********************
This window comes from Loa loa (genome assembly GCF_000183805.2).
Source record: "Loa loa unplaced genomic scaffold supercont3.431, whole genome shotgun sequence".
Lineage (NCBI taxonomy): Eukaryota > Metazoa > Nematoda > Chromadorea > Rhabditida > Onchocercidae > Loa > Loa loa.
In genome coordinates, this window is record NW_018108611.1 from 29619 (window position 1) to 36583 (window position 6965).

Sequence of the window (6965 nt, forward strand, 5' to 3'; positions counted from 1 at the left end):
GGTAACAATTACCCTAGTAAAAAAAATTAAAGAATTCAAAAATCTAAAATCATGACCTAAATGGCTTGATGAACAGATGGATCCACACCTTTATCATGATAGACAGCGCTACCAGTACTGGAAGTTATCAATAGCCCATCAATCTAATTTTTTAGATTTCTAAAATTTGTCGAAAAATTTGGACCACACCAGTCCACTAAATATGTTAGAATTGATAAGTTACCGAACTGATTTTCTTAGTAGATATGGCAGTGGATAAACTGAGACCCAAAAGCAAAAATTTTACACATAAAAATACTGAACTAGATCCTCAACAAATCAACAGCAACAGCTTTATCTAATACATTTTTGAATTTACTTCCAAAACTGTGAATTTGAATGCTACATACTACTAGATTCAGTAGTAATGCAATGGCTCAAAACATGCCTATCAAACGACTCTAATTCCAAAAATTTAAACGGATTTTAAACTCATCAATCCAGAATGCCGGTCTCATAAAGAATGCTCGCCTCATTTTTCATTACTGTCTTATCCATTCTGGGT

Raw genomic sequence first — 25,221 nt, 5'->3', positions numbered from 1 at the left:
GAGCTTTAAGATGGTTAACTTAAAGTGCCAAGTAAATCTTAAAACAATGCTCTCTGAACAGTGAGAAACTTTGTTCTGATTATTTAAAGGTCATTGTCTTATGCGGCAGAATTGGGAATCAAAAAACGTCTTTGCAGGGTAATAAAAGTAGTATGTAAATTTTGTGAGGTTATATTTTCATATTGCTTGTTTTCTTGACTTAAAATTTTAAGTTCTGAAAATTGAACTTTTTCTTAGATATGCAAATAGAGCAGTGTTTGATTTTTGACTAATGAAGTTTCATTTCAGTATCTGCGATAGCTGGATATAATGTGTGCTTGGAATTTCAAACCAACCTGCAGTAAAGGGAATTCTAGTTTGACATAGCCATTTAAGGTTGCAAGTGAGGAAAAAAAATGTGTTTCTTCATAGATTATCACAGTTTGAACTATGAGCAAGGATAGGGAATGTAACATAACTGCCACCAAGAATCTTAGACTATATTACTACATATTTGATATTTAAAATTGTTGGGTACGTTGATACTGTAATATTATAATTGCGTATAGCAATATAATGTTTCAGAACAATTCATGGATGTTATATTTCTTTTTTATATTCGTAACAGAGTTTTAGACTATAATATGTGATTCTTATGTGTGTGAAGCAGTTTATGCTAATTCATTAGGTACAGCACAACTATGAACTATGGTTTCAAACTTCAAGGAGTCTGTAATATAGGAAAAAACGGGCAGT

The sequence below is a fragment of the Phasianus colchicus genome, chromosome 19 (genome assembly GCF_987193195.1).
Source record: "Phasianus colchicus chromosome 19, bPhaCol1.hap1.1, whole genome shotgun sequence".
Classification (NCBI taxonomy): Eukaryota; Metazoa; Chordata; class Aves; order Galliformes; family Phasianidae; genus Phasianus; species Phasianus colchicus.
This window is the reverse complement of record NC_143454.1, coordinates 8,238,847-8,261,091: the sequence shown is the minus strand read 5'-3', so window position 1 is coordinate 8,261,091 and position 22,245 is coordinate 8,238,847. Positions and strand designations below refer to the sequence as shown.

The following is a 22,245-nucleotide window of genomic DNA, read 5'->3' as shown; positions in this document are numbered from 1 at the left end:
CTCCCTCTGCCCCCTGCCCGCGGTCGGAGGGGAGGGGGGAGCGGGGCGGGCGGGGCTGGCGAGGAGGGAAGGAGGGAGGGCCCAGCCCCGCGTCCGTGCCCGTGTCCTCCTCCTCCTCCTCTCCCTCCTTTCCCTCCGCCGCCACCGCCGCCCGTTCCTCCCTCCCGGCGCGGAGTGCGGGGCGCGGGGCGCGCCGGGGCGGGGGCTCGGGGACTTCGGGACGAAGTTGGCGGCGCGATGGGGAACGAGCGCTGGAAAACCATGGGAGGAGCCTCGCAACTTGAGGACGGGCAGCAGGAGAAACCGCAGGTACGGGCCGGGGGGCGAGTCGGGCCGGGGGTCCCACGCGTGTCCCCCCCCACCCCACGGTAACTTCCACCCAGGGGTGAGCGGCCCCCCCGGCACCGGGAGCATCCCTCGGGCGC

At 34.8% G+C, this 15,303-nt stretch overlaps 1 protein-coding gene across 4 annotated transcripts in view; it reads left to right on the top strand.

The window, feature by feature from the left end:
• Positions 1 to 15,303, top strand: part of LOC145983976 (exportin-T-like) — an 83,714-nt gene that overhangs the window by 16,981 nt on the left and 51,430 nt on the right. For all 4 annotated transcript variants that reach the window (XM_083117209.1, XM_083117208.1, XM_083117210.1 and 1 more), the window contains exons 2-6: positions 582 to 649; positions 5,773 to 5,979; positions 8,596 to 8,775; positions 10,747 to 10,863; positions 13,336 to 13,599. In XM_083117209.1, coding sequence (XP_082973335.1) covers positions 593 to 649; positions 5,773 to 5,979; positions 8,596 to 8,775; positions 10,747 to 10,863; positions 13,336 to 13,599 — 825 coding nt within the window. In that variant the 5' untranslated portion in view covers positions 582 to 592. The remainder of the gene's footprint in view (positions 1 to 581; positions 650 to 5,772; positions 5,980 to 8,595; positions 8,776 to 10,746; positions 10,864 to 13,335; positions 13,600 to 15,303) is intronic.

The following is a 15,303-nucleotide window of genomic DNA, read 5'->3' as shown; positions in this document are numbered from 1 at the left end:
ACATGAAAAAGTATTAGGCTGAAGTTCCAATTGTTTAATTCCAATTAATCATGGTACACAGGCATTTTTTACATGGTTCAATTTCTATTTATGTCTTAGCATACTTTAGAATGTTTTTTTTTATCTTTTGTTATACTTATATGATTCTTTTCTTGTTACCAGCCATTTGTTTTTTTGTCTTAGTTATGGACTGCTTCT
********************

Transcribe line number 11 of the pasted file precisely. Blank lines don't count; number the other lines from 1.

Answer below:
Classification (NCBI taxonomy): Eukaryota; Metazoa; Chordata; class Aves; order Galliformes; family Phasianidae; genus Phasianus; species Phasianus colchicus.